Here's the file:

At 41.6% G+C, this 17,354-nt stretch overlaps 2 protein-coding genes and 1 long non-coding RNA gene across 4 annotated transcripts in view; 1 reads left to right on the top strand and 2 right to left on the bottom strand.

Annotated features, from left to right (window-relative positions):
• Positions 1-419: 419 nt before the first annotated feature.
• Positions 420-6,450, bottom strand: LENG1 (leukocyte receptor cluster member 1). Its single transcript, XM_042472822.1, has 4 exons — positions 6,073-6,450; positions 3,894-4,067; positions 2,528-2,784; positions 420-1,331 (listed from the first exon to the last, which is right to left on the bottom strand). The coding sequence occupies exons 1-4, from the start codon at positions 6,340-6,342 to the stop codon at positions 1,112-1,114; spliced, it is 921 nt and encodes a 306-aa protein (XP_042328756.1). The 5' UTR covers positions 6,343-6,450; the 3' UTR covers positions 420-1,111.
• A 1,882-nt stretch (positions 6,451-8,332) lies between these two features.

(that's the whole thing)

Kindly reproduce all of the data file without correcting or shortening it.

At 41.6% G+C, this 17,354-nt stretch overlaps 2 protein-coding genes and 1 long non-coding RNA gene across 4 annotated transcripts in view; 1 reads left to right on the top strand and 2 right to left on the bottom strand.

Annotated features, from left to right (window-relative positions):
• Positions 1-419: 419 nt before the first annotated feature.
• Positions 420-6,450, bottom strand: LENG1 (leukocyte receptor cluster member 1). Its single transcript, XM_042472822.1, has 4 exons — positions 6,073-6,450; positions 3,894-4,067; positions 2,528-2,784; positions 420-1,331 (listed from the first exon to the last, which is right to left on the bottom strand). The coding sequence occupies exons 1-4, from the start codon at positions 6,340-6,342 to the stop codon at positions 1,112-1,114; spliced, it is 921 nt and encodes a 306-aa protein (XP_042328756.1). The 5' UTR covers positions 6,343-6,450; the 3' UTR covers positions 420-1,111.
• A 1,882-nt stretch (positions 6,451-8,332) lies between these two features.